Mediation Was A Condition Precedent To Litigating And Failure To Mediate Had Earlier Prevented The Homeowner From Suing To Enforce A Settlement Agreement
The homeowner (an in pro per attorney) and homeowner’s association (HOA) have been involved in a battle royal resulting in four appeals. Appeal No. 1: trial court dismisses homeowner’s lawsuit as settled; affirmed on appeal. Appeal No. 2: Homeowner challenges settlement, three of 15 defendants are dismissed after winning anti-SLAPP motion; affirmed on appeal. Appeal No. 3: Defendants who prevailed in first appeal are awarded attorney’s fees; affirmed on appeal. Trial court enters judgment on dismissal after an order sustaining demurrer without leave to amend, filed in case with the 15 defendants. And this leads to the fourth appeal. Adams v. Newport Crest Homeowners Association, G045590 (4th Dist. Div. 3 August 16, 2012) (Moore, J., author) (unpublished.)
The HOA asserted the homeowner’s claims concerning breach of the settlement agreement had been fully adjudicated and resolved by the first appeal, barring further claims under the doctrine of res judicata. In Appeal No. 1, the Court of Appeal held that the settlement agreement was binding and that disputes thereunder had first to be submitted to a mediator, rather than a court.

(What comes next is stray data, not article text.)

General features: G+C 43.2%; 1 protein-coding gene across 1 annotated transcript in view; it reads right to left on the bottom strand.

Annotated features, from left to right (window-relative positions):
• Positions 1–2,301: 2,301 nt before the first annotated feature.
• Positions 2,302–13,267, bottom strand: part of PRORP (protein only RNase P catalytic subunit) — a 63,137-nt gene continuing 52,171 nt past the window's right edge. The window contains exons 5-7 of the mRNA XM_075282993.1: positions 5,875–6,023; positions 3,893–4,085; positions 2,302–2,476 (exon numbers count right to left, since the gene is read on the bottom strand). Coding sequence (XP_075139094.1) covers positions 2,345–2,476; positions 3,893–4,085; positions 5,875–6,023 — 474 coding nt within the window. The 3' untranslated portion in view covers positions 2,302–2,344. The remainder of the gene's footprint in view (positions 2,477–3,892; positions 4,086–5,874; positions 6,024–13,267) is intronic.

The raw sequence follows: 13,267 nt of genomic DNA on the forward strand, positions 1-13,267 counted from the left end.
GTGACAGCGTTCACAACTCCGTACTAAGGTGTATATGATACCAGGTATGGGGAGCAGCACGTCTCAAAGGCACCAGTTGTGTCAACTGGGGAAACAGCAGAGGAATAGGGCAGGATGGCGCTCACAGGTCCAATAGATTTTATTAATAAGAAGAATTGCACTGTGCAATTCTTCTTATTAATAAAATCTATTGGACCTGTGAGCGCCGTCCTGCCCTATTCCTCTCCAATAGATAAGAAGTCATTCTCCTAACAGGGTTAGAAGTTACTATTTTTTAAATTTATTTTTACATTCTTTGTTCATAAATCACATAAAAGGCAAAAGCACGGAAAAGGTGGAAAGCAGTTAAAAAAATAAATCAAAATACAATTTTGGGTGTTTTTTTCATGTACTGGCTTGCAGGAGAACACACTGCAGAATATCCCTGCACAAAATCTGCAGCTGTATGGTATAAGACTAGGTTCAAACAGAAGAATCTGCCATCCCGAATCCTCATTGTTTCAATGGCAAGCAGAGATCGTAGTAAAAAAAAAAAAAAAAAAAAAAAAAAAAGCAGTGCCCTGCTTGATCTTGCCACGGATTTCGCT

However, by the time of Appeal No.4, homeowner and HOA had mediated. Furthermore, homeowner purported to state new wrongs related to the implementation of the settlement agreement going forward from the time of settlement. Therefore, homeowner had complied with the requirement that she mediate first before litigating, and homeowner was not trapped by res judicata, because the wrongs she sought to allege were fresh ones.
“It would appear that Adams [the homeowner] has not always understood this court’s directions to her,” said the court. “However, this time,” the court added, “her understanding was ‘spot on’.”
The judgment of dismissal was reversed. The homeowner will be allowed to amend her complaint. Also, the HOA’s request for additional attorney’s fees was rejected, as the judgment was reversed. The homeowner is batting .250 on appeals with her HOA.
NOTE: On July 1, 2012, we posted on the earlier appeal, in which the Court of Appeal affirmed the fee award in favor of the HOA, resulting from the homeowner’s failure to mediate, which failure resulted in a violation of the settlement agreement.